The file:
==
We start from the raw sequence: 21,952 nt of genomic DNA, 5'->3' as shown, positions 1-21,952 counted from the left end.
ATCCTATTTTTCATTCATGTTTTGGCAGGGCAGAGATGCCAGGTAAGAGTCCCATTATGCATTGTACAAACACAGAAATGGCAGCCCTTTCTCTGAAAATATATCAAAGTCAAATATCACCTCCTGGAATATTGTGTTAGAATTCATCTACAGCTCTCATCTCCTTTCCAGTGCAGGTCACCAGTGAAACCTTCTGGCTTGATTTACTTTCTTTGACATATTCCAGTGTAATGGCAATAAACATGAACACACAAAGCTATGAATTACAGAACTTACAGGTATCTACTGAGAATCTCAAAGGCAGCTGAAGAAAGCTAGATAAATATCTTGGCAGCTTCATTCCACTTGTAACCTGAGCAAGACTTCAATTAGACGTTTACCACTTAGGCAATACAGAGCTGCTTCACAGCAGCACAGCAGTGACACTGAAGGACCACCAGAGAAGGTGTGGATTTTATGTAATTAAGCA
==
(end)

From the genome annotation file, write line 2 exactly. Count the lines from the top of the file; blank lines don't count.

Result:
ATCCTATTTTTCATTCATGTTTTGGCAGGGCAGAGATGCCAGGTAAGAGTCCCATTATGCATTGTACAAACACAGAAATGGCAGCCCTTTCTCTGAAAATATATCAAAGTCAAATATCACCTCCTGGAATATTGTGTTAGAATTCATCTACAGCTCTCATCTCCTTTCCAGTGCAGGTCACCAGTGAAACCTTCTGGCTTGATTTACTTTCTTTGACATATTCCAGTGTAATGGCAATAAACATGAACACACAAAGCTATGAATTACAGAACTTACAGGTATCTACTGAGAATCTCAAAGGCAGCTGAAGAAAGCTAGATAAATATCTTGGCAGCTTCATTCCACTTGTAACCTGAGCAAGACTTCAATTAGACGTTTACCACTTAGGCAATACAGAGCTGCTTCACAGCAGCACAGCAGTGACACTGAAGGACCACCAGAGAAGGTGTGGATTTTATGTAATTAAGCA